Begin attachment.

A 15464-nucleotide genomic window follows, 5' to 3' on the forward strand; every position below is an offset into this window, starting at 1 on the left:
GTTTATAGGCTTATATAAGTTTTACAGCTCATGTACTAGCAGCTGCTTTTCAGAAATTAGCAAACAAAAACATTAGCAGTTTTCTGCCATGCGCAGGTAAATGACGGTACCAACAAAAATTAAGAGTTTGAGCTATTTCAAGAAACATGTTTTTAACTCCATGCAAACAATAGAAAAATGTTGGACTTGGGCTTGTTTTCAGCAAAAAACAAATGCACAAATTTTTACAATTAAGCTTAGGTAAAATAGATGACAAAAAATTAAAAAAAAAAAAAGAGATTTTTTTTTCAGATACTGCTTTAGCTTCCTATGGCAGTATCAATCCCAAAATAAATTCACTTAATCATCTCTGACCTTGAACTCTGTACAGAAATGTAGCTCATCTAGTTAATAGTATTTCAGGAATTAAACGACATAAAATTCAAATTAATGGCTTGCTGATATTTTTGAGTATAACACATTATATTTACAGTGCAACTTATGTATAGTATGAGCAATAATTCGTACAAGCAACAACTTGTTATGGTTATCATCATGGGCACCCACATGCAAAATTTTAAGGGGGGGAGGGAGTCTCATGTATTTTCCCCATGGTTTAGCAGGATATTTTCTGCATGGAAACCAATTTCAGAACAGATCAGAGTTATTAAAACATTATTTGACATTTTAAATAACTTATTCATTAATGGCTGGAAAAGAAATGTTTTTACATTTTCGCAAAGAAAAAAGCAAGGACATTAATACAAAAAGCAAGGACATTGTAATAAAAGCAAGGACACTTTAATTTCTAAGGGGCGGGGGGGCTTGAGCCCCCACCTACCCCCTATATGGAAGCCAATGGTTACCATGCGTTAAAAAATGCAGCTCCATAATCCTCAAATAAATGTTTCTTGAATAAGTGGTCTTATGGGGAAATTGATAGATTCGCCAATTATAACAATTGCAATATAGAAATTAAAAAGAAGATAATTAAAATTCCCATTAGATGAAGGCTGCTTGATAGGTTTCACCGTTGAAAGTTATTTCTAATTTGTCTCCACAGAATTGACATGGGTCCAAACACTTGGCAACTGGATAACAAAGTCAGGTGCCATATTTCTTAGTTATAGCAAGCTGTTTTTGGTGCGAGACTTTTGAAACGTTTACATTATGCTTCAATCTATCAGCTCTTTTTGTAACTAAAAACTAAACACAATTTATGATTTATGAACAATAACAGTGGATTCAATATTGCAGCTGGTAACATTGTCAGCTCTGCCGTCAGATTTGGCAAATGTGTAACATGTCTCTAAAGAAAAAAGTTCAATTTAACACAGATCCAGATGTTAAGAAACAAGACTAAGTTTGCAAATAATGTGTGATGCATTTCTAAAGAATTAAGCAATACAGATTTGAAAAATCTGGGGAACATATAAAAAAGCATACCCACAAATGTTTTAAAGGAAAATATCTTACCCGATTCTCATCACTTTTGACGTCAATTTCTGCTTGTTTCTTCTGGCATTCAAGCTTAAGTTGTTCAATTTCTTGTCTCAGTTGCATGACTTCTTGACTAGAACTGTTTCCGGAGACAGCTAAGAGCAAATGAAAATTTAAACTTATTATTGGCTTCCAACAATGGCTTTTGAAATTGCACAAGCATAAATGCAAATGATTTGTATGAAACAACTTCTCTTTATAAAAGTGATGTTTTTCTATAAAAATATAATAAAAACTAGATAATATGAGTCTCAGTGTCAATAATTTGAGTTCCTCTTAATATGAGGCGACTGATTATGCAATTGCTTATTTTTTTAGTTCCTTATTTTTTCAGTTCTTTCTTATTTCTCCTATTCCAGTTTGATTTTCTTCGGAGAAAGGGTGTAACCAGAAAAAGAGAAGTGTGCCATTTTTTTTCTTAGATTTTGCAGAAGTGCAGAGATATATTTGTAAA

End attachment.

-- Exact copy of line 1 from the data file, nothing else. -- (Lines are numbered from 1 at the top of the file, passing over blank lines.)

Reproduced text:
A 15464-nucleotide genomic window follows, 5' to 3' on the forward strand; every position below is an offset into this window, starting at 1 on the left: